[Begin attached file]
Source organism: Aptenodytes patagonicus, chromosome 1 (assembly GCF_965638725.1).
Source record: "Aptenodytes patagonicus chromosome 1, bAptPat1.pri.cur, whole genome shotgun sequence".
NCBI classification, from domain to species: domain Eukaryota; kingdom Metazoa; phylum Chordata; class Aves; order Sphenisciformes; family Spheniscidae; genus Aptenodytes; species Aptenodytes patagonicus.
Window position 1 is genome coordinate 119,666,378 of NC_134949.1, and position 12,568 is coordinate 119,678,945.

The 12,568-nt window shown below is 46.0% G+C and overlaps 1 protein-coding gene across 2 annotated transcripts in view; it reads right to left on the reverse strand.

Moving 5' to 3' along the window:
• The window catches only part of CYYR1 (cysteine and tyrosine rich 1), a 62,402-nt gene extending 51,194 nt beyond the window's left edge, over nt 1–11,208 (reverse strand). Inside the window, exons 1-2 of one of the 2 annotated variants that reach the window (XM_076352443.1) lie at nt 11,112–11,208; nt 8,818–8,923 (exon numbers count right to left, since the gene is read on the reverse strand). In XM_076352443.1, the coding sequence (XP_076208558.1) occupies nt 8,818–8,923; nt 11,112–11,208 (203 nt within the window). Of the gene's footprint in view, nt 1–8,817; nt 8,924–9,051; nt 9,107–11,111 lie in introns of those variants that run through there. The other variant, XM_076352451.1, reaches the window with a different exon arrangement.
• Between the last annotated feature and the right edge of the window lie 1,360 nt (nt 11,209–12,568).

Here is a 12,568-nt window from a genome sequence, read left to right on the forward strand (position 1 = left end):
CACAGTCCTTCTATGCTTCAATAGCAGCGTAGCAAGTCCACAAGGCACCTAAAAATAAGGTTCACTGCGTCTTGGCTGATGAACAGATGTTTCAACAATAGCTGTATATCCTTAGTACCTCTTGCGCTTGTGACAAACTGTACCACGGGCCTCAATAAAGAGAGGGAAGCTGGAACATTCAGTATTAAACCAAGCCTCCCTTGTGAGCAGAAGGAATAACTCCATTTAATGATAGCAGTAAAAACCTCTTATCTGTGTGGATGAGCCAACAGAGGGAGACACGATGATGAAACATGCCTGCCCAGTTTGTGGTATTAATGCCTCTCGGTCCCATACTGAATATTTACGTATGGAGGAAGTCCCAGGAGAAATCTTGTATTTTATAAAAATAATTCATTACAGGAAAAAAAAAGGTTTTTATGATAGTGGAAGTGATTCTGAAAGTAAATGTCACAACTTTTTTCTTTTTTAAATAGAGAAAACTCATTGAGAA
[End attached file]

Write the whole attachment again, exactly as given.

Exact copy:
Source organism: Aptenodytes patagonicus, chromosome 1 (assembly GCF_965638725.1).
Source record: "Aptenodytes patagonicus chromosome 1, bAptPat1.pri.cur, whole genome shotgun sequence".
NCBI classification, from domain to species: domain Eukaryota; kingdom Metazoa; phylum Chordata; class Aves; order Sphenisciformes; family Spheniscidae; genus Aptenodytes; species Aptenodytes patagonicus.
Window position 1 is genome coordinate 119,666,378 of NC_134949.1, and position 12,568 is coordinate 119,678,945.

The 12,568-nt window shown below is 46.0% G+C and overlaps 1 protein-coding gene across 2 annotated transcripts in view; it reads right to left on the reverse strand.

Moving 5' to 3' along the window:
• The window catches only part of CYYR1 (cysteine and tyrosine rich 1), a 62,402-nt gene extending 51,194 nt beyond the window's left edge, over nt 1–11,208 (reverse strand). Inside the window, exons 1-2 of one of the 2 annotated variants that reach the window (XM_076352443.1) lie at nt 11,112–11,208; nt 8,818–8,923 (exon numbers count right to left, since the gene is read on the reverse strand). In XM_076352443.1, the coding sequence (XP_076208558.1) occupies nt 8,818–8,923; nt 11,112–11,208 (203 nt within the window). Of the gene's footprint in view, nt 1–8,817; nt 8,924–9,051; nt 9,107–11,111 lie in introns of those variants that run through there. The other variant, XM_076352451.1, reaches the window with a different exon arrangement.
• Between the last annotated feature and the right edge of the window lie 1,360 nt (nt 11,209–12,568).

Here is a 12,568-nt window from a genome sequence, read left to right on the forward strand (position 1 = left end):
CACAGTCCTTCTATGCTTCAATAGCAGCGTAGCAAGTCCACAAGGCACCTAAAAATAAGGTTCACTGCGTCTTGGCTGATGAACAGATGTTTCAACAATAGCTGTATATCCTTAGTACCTCTTGCGCTTGTGACAAACTGTACCACGGGCCTCAATAAAGAGAGGGAAGCTGGAACATTCAGTATTAAACCAAGCCTCCCTTGTGAGCAGAAGGAATAACTCCATTTAATGATAGCAGTAAAAACCTCTTATCTGTGTGGATGAGCCAACAGAGGGAGACACGATGATGAAACATGCCTGCCCAGTTTGTGGTATTAATGCCTCTCGGTCCCATACTGAATATTTACGTATGGAGGAAGTCCCAGGAGAAATCTTGTATTTTATAAAAATAATTCATTACAGGAAAAAAAAAGGTTTTTATGATAGTGGAAGTGATTCTGAAAGTAAATGTCACAACTTTTTTCTTTTTTAAATAGAGAAAACTCATTGAGAA